Saving Our Avian Resources (SOAR) is a 501(c)(3) organization established in 1999 dedicated to saving our avian resources through raptor rehabilitation, education, and research. SOAR maintains all necessary US Fish & Wildlife Service and Iowa DNR permits to provide the rehabilitation and education.

Rehab & Release

SOAR provides care for well over 300 birds each year that have been injured or orphaned, primarily from western Iowa.

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Education

SOAR provides educational programs with non-releasable birds of prey through out Iowa., based on your educational needs and goals.

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Research

Data collected helps with ongoing research to improve rehab techniques, prevent future mortality, and to detect threats to wildlife populations.

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HY21 bald eagle

Urbandale HY21 bald eagle

A bald eagle nest in Urbandale, Iowa, is closely monitored (and has a livestream camera) by human neighbors. SOAR was alerted by nearby homeowners that one of the two eaglets may need assistance. On 10 June 2021, SOAR volunteer Deb traveled to the location and reported that both eaglets were fully feathered. One was perching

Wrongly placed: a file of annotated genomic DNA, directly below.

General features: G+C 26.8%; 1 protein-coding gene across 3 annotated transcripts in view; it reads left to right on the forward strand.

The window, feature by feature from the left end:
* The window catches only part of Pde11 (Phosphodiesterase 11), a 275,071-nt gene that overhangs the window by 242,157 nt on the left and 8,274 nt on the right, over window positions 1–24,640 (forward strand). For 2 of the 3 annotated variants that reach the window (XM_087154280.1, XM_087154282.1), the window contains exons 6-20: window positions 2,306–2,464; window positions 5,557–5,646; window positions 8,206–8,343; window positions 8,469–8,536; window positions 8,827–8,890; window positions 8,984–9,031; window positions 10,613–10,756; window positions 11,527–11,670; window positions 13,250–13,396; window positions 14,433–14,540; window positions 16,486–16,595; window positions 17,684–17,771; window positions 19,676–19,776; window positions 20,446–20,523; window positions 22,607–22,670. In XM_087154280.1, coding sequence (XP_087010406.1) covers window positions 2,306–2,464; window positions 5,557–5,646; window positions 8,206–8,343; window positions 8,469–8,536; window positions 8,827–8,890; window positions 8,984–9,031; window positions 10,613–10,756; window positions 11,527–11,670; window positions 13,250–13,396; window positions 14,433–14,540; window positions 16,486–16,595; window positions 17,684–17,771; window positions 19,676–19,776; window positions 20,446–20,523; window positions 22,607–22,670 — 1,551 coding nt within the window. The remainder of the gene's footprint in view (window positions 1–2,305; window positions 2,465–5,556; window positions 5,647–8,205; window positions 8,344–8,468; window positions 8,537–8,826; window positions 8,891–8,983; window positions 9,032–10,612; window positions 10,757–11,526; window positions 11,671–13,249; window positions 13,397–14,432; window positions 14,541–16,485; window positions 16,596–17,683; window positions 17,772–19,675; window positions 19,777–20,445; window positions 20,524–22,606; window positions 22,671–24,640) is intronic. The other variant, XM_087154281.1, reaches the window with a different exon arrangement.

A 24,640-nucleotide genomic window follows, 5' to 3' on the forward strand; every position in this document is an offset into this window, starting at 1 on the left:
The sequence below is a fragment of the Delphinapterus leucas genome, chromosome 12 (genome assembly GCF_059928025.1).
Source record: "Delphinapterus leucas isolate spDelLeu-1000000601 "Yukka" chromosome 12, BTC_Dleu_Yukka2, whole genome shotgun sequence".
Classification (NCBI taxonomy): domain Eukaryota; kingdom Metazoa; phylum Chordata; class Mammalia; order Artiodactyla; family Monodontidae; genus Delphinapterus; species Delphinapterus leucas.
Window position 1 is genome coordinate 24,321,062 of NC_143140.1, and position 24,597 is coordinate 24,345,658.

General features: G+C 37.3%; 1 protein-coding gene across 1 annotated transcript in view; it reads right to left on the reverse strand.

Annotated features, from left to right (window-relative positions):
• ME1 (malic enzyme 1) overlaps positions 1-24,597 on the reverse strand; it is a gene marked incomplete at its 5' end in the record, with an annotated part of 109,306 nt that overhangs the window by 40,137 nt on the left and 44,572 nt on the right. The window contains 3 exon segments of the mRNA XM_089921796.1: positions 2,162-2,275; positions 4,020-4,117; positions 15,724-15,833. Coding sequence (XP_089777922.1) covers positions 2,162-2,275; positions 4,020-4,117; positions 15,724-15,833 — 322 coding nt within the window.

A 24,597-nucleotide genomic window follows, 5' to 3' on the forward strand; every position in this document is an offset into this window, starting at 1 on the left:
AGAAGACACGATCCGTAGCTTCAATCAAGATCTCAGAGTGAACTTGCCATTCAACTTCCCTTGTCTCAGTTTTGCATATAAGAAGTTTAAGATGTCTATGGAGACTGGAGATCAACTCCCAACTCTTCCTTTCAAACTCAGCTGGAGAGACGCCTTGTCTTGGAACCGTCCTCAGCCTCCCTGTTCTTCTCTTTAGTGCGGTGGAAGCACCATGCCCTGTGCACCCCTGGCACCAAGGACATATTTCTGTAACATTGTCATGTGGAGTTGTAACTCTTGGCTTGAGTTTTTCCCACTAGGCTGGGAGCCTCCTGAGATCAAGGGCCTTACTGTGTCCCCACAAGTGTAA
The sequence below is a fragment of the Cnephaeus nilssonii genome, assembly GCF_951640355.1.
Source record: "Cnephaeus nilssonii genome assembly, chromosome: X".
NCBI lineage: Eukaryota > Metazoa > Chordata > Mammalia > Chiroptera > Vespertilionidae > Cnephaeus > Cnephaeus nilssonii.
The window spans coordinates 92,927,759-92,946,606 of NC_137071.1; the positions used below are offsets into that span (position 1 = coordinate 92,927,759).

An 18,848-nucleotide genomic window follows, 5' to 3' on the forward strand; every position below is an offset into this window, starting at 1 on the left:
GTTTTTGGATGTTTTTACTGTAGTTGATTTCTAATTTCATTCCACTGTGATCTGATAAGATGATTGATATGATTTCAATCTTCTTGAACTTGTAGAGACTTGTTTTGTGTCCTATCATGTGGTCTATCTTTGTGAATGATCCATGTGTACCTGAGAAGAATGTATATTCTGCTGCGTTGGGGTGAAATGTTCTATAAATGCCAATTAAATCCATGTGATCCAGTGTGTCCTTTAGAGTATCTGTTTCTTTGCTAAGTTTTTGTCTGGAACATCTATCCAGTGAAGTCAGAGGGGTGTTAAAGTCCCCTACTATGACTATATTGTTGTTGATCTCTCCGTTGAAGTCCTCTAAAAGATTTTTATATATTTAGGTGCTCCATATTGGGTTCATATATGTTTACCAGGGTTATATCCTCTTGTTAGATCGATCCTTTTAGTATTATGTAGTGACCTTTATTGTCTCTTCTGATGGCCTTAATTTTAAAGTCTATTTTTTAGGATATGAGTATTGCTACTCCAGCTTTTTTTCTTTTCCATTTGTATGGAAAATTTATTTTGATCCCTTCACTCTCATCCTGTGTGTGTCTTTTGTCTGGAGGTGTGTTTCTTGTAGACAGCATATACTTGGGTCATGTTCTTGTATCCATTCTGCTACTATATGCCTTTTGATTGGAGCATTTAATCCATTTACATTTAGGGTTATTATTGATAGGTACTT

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teenage barred owls

Growing owls

The baby owl population is growing – figuratively and literally! Hatch-year 2021 owls are still being admitted. Earlier hatch-year owl admits are growing and needing more space. These “teenage” barred owls are just starting to take short flights and will be moved to a larger flight area soon.   These hatch-year 2021 screech owls were

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barred owl

Barreds released

Two adult barred owls were released on 31 May 2021. Birds are released back in to appropriate habitat for that species. Barred owl habitat is river bottom timber. Barred owls will move along the river corridor to find an open spot to claim.  

HY21 red-tailed hawk

Babies

Hatch-year 2021 (HY21) great horned and barred owls continue to be admitted. The first HY21 red-tailed hawk has also been admitted. Yes, it is always best if the raptor parent(s) raise their young. Sometimes intervention is the best course of action when the nest or nest cavity cannot be located, adults are not present, or

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young barred owl

Sometimes young birds do need help

Yes, it is always best if the raptor parent(s) raise their young. Knowing when to intervene is difficult. Many patients admitted in the spring and even into the summer are still considered nestlings (can also be called hatchlings) and they should still be in their nest but for unknown reason(s) are not. Below are terms

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